With independence, Africa has found itself with challenges in the political and economic areas. Africa before colonialism was not the same Africa during or after. The tribes that existed were no longer. European powers had redefined areas of Africa causing tribes to be split apart and meshed with other tribes. These redefined areas were “created at the whim of European politicians with little or no regard “ for previous African’s community relations. (1) Africa had to redefine itself under European rule. That redefinition was enhanced as independence was found. Who were they? Where did they belong? They had to find a national bond that was unique and strong. The economic problems came about from the way Europeans ruled using Africa as a source for manufacturing instead of creating an economic infrastructure. (2) Once Africa was on its own, there was nothing to help sustain the nations. In a sense, they had to start from scratch.
All of these challenges have helped create an Africa today that is strong. There are still problems in various areas as the political climate goes back and forth between groups causing civil war and military coups. Africa is not quite there yet as a whole, but gradually they are shaping themselves into powerful countries that can participate on the world stage.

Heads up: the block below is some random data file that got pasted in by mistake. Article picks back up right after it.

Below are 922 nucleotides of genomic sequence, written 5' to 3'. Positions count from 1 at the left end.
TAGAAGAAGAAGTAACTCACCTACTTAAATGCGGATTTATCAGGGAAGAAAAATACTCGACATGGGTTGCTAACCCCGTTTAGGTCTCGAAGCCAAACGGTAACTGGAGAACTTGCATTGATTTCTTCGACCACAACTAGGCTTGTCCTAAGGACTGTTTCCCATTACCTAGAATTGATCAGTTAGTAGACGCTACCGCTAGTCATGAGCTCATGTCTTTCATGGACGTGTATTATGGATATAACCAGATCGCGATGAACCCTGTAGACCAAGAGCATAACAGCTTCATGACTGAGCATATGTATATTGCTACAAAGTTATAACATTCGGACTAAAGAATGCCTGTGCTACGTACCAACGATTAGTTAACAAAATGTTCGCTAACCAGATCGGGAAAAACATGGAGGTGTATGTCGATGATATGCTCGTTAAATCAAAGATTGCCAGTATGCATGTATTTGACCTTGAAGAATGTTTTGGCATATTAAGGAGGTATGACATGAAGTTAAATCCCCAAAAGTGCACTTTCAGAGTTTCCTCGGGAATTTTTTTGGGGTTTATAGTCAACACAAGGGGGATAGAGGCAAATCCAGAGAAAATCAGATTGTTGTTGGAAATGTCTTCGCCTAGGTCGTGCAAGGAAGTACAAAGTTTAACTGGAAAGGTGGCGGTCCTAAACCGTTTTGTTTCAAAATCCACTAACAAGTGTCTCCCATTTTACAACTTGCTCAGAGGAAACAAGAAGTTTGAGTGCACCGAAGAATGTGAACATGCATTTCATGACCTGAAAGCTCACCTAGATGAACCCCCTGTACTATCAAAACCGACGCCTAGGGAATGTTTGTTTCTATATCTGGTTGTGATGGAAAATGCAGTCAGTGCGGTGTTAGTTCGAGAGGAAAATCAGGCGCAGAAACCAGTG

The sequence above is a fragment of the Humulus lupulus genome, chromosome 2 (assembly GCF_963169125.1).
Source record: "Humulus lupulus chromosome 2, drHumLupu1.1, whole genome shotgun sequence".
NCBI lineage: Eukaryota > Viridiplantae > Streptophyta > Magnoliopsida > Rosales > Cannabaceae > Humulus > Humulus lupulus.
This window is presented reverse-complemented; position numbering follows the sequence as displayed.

I think too often Africa has been looked down upon by larger and more powerful countries. The problem is that Africa was the “abandoned child” and had to fight for what it has today. Europe used it as a playground and a source to plunder and then let go. Many lessons can be taken from Africa including how not to deal with native tribes and communities. Powers need to not colonialize. Instead, they need to work alongside other nations instead of trying to dominate. The result has never been positive. History needs to be studied by everyone as anyone is a potential leader, and history is the greatest teacher. It shows what not to do more than anything else. If one can avoid the past mistakes, they have a better chance of success.
(1) Kevin Shllington, History of Africa, (New York: MacMillan Education, 2005), 417.
(2) Kevin Shllington, History of Africa, (New York: MacMillan Education, 2005), 419.